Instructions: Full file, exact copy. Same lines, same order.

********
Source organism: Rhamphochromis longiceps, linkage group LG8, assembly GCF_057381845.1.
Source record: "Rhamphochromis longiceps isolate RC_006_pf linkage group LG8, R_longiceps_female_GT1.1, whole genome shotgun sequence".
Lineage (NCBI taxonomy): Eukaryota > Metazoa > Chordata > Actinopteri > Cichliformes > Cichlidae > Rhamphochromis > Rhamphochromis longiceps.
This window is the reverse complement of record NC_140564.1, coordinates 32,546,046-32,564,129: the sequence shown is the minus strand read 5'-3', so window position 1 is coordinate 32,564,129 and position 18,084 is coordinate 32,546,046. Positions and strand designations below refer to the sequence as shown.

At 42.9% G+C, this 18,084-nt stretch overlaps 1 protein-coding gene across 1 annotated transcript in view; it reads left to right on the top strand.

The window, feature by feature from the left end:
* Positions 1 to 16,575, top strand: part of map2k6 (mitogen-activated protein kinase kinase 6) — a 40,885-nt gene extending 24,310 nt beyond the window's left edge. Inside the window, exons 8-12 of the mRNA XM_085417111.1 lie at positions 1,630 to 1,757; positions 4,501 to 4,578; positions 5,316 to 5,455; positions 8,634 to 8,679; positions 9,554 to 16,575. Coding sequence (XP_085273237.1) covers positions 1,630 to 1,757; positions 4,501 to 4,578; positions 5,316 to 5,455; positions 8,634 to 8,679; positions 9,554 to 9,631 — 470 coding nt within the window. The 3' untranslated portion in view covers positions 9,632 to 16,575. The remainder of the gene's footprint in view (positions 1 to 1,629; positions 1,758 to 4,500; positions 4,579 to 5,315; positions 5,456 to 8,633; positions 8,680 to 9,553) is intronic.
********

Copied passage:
Source organism: Rhamphochromis longiceps, linkage group LG8, assembly GCF_057381845.1.
Source record: "Rhamphochromis longiceps isolate RC_006_pf linkage group LG8, R_longiceps_female_GT1.1, whole genome shotgun sequence".
Lineage (NCBI taxonomy): Eukaryota > Metazoa > Chordata > Actinopteri > Cichliformes > Cichlidae > Rhamphochromis > Rhamphochromis longiceps.
This window is the reverse complement of record NC_140564.1, coordinates 32,546,046-32,564,129: the sequence shown is the minus strand read 5'-3', so window position 1 is coordinate 32,564,129 and position 18,084 is coordinate 32,546,046. Positions and strand designations below refer to the sequence as shown.

At 42.9% G+C, this 18,084-nt stretch overlaps 1 protein-coding gene across 1 annotated transcript in view; it reads left to right on the top strand.

The window, feature by feature from the left end:
* Positions 1 to 16,575, top strand: part of map2k6 (mitogen-activated protein kinase kinase 6) — a 40,885-nt gene extending 24,310 nt beyond the window's left edge. Inside the window, exons 8-12 of the mRNA XM_085417111.1 lie at positions 1,630 to 1,757; positions 4,501 to 4,578; positions 5,316 to 5,455; positions 8,634 to 8,679; positions 9,554 to 16,575. Coding sequence (XP_085273237.1) covers positions 1,630 to 1,757; positions 4,501 to 4,578; positions 5,316 to 5,455; positions 8,634 to 8,679; positions 9,554 to 9,631 — 470 coding nt within the window. The 3' untranslated portion in view covers positions 9,632 to 16,575. The remainder of the gene's footprint in view (positions 1 to 1,629; positions 1,758 to 4,500; positions 4,579 to 5,315; positions 5,456 to 8,633; positions 8,680 to 9,553) is intronic.